FIG. 8A is a schematic block diagram of a primary (P) memory 322 in accordance with an embodiment of the invention. FIG. 8B is a detailed schematic block diagram of internal circuitry of the primary memory 322 of FIG. 8A. Referring to FIG. 8A, the primary memory 322 includes four input/output ports for transmitting and receiving commands and data to and from the controller and the secondary memory 324. The port 354 labeled RFC is a receiving port from the controller, which receives signals including commands and write data from the host or controller 366. The port 351 labeled RFD is a receiving port from memory, which receives signals such as read data signals from another memory such as the secondary memory 324. The port 355 labeled TTD is a transmitting port to memory, which transmits signals to another memory such as the secondary memory 324. The port 356 labeled TTC is the transmitting port to controller, which transmits signals including read data to the controller or host 366.

Referring to FIG. 8B, the memory 322 includes circuitry used to implement the invention as well as conventional circuitry used in memory devices. The memory 322 includes a n x m memory array 360 connected to a sense amplifier 361. The sense amplifier 362 is connected to a data buffer 362, which is connected in turn to an output buffer 368. A row decoder 358 and column decoder 363 are used in conventional fashion to decode memory addresses in the memory array 360. Data out of the memory array is sensed by the sense amplifier 361 and transferred through the data buffer 362 to the output buffer 368, which passes the data out of the memory 322 via the TTC port 356. The command decoder and input buffer 357 receives WR/CA signals from the host 366 via the RFC port 354. Commands are decoded by the command decoder and input buffer 357. The memory 322 also repeats the commands and write data from controller to the secondary memory 324 thorough the TTD port via the repeater 369.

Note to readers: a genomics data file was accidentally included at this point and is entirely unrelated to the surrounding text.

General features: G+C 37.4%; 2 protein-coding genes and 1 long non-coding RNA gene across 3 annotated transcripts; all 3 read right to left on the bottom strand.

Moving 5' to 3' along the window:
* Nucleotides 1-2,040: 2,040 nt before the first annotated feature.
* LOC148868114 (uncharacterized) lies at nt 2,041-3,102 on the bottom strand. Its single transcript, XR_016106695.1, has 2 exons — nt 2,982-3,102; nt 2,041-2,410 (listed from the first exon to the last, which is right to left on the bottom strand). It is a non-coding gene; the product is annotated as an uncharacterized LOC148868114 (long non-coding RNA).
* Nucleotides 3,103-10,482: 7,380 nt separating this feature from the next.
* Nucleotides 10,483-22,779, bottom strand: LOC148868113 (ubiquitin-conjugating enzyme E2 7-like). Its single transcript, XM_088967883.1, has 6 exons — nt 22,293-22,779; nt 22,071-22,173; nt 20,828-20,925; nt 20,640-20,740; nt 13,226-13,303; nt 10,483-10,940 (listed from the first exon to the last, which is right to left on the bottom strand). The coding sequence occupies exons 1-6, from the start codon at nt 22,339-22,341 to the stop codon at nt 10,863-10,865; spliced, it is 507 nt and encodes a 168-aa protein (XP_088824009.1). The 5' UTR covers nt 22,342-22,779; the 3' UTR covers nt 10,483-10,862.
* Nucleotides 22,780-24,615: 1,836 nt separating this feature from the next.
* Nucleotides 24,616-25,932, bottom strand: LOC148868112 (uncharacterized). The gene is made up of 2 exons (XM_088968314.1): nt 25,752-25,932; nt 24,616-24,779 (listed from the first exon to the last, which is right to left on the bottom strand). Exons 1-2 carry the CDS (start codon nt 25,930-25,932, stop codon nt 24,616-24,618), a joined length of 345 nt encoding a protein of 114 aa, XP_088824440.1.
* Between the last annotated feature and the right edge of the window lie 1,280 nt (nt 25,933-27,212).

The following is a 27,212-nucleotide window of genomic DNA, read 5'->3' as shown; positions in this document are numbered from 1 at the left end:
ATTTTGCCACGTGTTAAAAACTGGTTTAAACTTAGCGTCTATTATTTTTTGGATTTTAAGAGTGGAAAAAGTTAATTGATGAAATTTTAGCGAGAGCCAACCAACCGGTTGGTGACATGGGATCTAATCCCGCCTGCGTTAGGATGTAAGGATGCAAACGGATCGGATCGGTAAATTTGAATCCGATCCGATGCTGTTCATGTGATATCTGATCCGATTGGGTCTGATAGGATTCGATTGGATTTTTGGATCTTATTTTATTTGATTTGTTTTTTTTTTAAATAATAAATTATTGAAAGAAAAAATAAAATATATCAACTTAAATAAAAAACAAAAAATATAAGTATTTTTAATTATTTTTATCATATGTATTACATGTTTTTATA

For primary memory access commands, the command decoder and input buffer 357 transfer address information to the row decoder 358 and column buffer 365. The column buffer 365, column decoder 363 and row decoder 358 decode the address information and access the memory array 360 in conventional fashion. In the case of a write process, input data is received by the data input register 359 from the command decoder and input buffer 357 and is passed to the address memory array 360. In the case of a read process, data is read from the memory array 360 and is passed from the sense amplifier 361 through the data buffer 362, to the output buffer 368 and out of the memory 322 through the TTC port 356.

For processes in which commands are to be repeated to the secondary memory 324, WR/CA signals are received at the command decoder and input buffer 357 via the RFC port 354. The WR/CA signals are output from the command decoder and input buffer 357 along lines 371 to the repeater circuit 369. Also, for repeating read data from the secondary memory in the primary memory, read data are received at the RFD port, then read data are sent to the output buffer thorough the read data input buffer. As a result, the read data from the secondary memory is transferred to the controller via TTC port. A repeat control signal is transferred on line 377 from the mode register 367 to the repeated 369 and also to the read data input buffer 353.

As part of this repeating process, a mode register can be set by a MRS (Mode Register Set) operation to decide whether the repeater and the read data input buffer are enabled. If a memory device is used as the primary memory, the repeater and the read data input buffer is enabled by the repeat control signal outputted from the mode register. If a memory device is used as the secondary memory, the repeater and the read data input buffer is not enabled by the repeat control signal outputted from the mode register. Alternatively, for the repeating process, the repeater and the read data input buffer can be controlled by identification information which indicates the location of the memory in PTP link structure.

In the case in which read data from a secondary memory access is being passed through or relayed by the primary memory 322, the read data is received from the secondary memory 324 at the RFD port 351. A read data input buffer 353 transfers the read data RD on lines 373 to the output buffer 368.